Yes, although a the time of writing the exact line-up is unclear. It is
understood that there is a new drummer.

Subject: 4.3 Where does the phrase Sisters of Mercy arise from?

Andrew Eldritch chose the phrase as the name of this band from a
Leonard Cohen song of that name. The song may be referring to
prostitutes as 'Sisters of Mercy' (although Mr Cohen disagrees).
There is also a religious order who are sometimes known by that name.

Subject: 4.4 Are the Sisterhood the same as the Sisters of Mercy?

The Sisterhood was a one shot band created by Andrew Eldritch to stop
Wayne Hussey using the name when Hussey left the Sisters of Mercy. By
the way, 25000 pounds was not granted in a court case - it is merely
the advance budget that the Mission didn't get.

Subject: 4.5 What's this SSV thing I've heard about Andrew Eldritch doing?

In order to escape his contract with WEA/East West records for two
remaining Sisters albums Andrew Eldritch reputedly spent an afternoon
mumbling into a microphone to record what he calls an album that "bears
no resemblance to *any* quality product, let alone the Sisters". For a
total of two days work over "reject material of some amateur
acquaintances" we have an album of "rather bad sub-techno" that dwells
almost exclusively on the glorification of shooting people and selling
drugs to schoolchildren. It is rumoured that the full name of the band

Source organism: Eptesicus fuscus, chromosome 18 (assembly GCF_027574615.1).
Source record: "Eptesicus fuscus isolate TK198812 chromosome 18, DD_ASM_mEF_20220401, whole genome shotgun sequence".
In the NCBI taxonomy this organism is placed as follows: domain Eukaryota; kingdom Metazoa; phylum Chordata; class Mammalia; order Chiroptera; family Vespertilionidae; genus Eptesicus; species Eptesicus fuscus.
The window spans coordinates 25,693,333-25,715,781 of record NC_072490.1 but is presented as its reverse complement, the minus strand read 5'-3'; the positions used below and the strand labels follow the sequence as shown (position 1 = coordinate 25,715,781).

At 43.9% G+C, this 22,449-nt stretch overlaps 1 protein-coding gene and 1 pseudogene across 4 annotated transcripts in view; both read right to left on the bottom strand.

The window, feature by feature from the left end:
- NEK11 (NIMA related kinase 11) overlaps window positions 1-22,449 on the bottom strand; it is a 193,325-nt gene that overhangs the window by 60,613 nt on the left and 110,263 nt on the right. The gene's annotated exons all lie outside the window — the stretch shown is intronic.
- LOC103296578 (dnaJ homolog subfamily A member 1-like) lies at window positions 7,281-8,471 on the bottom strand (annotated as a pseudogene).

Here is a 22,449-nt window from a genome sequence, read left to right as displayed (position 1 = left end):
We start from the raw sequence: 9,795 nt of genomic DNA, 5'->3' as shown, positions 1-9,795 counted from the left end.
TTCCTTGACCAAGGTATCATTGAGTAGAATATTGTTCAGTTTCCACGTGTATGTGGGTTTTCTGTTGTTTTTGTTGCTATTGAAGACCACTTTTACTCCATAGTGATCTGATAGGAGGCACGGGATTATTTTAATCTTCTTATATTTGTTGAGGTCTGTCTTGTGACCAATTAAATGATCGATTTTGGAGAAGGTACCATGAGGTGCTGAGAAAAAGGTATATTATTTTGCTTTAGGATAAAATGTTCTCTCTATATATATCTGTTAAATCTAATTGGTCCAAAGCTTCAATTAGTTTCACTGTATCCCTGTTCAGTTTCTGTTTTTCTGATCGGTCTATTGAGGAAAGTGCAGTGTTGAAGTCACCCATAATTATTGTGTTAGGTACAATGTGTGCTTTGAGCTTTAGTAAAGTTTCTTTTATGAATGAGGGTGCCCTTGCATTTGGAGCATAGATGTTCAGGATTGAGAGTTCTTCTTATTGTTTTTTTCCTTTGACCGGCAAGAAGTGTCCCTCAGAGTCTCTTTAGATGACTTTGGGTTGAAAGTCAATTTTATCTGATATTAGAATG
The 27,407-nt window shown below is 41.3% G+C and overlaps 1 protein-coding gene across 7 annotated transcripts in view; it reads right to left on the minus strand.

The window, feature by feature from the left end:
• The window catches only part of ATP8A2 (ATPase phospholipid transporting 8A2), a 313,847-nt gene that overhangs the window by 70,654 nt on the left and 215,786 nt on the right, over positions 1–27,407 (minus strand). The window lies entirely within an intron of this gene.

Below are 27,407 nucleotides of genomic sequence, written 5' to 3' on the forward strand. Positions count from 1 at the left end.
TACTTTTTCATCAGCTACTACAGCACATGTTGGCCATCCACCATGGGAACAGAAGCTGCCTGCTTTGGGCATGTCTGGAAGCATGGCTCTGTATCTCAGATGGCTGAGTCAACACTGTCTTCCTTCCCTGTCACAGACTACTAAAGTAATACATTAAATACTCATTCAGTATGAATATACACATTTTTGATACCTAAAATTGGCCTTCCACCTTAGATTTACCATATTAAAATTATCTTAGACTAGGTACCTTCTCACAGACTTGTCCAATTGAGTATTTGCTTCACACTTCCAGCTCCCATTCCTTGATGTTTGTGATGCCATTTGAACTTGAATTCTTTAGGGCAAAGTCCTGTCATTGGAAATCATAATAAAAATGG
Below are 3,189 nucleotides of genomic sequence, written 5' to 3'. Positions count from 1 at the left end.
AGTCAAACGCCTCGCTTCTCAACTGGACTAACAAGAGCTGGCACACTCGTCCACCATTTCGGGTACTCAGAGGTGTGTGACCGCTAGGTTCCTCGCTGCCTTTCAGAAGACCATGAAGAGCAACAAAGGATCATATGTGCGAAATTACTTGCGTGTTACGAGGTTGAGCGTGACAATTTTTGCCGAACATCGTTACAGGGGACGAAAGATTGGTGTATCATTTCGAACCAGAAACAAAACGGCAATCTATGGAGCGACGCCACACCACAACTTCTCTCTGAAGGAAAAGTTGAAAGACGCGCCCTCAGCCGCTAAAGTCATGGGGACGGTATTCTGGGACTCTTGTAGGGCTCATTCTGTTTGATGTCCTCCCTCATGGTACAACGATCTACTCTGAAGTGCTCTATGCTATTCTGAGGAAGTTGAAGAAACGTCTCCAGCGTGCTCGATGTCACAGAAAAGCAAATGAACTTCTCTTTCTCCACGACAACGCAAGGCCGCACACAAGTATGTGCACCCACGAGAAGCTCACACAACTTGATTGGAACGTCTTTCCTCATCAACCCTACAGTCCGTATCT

(SSV-NSMABAAOTWMODAACOTIATW) apparently stands for 'Screw Shareholder

Of the record, alt.gothic regular Pete Scathe said:
"Imagine an early demo where they're still not sure where to put the
drums, the vocals & the tune & that's about right."

The album's called 'Go Figure'.

Subject: 4.6 What has Anne Rice written?

Anne Rice is alive and well and writes supernatural romance.
Interview With a Vampire is her mort artistic work (and the
mook on which the film of the same name was based) but other
books are all good readable stuff with strong themes.

The Vampire Chronicles:
Interview With a Vampire
The Vampire Lestat
Queen of the Damned
The Tale of the Body Thief
Memnich the Devil

She has also written:
The Mummy or Rameses the Damned
The Witching Hour

As well as a trilogy of bondage stories under the name of A.N.
Roquelaire - which are not gothic. Two 'romance' novels as Anne
Rampling, called Exit to Eden and Belinda, as well as a short story:
Master of Rampling Gate.

Anne Rice's Vampire LeStat Fan Club
Vampire LeStat
P.O. Box 58277
New Orleans, Lousiana 70158-8277

The newsgroup alt.books.anne-rice is, surprisingly enough, a good place
to look for more information :)

Subject: 4.7 Who is Storm Constantine?

Another Gothic author. Storm is more Gothic and less mainstream than
Anne Rice. She has a series of books which have a lot in common with
Anne Rice's vampire chronicles. She is interested in the occult and in